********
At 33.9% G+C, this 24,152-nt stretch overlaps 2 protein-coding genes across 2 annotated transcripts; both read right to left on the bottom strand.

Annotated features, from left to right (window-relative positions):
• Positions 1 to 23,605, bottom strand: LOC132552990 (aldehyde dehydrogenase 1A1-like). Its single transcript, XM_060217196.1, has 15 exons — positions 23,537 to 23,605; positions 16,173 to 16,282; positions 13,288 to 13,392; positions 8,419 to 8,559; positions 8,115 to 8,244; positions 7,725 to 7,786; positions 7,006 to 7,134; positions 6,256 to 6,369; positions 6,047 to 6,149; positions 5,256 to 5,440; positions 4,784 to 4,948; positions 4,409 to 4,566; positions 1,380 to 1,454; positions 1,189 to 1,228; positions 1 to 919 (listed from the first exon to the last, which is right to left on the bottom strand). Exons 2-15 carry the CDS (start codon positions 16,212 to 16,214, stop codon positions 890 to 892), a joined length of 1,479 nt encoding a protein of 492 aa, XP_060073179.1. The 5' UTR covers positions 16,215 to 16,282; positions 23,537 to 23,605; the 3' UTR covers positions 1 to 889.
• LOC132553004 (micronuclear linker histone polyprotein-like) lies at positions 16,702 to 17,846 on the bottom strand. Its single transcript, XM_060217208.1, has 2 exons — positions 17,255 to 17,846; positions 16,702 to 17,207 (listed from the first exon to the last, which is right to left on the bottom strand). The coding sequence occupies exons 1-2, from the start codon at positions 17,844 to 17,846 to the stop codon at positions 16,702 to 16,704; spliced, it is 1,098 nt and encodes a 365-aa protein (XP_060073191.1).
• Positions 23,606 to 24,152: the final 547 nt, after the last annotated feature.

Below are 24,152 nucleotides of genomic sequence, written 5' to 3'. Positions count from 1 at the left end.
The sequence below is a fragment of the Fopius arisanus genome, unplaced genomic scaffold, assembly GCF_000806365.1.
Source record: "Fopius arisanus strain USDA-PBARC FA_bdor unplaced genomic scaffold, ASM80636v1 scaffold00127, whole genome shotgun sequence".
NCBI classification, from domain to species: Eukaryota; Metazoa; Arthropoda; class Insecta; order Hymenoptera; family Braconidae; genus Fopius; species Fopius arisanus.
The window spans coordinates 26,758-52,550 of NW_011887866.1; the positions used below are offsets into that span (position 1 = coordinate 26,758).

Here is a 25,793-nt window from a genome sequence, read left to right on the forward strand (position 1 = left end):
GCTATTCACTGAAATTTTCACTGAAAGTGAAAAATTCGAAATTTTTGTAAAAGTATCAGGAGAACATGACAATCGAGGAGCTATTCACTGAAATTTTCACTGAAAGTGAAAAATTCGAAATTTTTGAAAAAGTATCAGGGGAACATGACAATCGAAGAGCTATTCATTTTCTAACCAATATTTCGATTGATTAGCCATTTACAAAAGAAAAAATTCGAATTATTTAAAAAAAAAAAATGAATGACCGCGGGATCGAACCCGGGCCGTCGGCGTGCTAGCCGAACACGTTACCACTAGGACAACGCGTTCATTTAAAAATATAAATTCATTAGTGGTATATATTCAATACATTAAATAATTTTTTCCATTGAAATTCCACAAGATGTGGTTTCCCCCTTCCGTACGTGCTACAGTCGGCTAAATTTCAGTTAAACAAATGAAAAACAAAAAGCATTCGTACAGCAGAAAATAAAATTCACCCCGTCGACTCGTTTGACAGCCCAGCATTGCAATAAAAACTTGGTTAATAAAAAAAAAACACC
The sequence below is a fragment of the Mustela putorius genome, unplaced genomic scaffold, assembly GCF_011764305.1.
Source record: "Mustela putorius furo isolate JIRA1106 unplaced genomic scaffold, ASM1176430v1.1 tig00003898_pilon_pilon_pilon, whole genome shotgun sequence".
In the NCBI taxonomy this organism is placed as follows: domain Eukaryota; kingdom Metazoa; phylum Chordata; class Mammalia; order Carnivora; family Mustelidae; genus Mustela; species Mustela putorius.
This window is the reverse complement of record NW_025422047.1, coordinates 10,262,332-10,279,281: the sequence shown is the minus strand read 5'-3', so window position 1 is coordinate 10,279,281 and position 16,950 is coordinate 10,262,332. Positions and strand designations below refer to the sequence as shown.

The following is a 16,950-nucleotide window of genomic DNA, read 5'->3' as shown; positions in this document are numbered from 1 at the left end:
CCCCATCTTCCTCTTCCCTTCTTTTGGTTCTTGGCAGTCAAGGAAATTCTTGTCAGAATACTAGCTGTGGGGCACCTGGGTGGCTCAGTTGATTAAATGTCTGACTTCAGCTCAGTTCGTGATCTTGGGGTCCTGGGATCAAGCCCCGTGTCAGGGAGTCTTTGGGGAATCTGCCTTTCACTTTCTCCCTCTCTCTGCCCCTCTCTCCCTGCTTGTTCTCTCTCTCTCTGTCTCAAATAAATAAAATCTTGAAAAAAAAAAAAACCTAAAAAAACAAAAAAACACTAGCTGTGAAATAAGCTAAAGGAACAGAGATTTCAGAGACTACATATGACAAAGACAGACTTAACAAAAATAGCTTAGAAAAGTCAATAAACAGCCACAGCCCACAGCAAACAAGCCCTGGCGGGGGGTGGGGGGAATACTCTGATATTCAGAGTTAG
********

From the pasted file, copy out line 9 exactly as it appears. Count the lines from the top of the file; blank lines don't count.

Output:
NCBI classification, from domain to species: Eukaryota; Metazoa; Arthropoda; class Insecta; order Hymenoptera; family Braconidae; genus Fopius; species Fopius arisanus.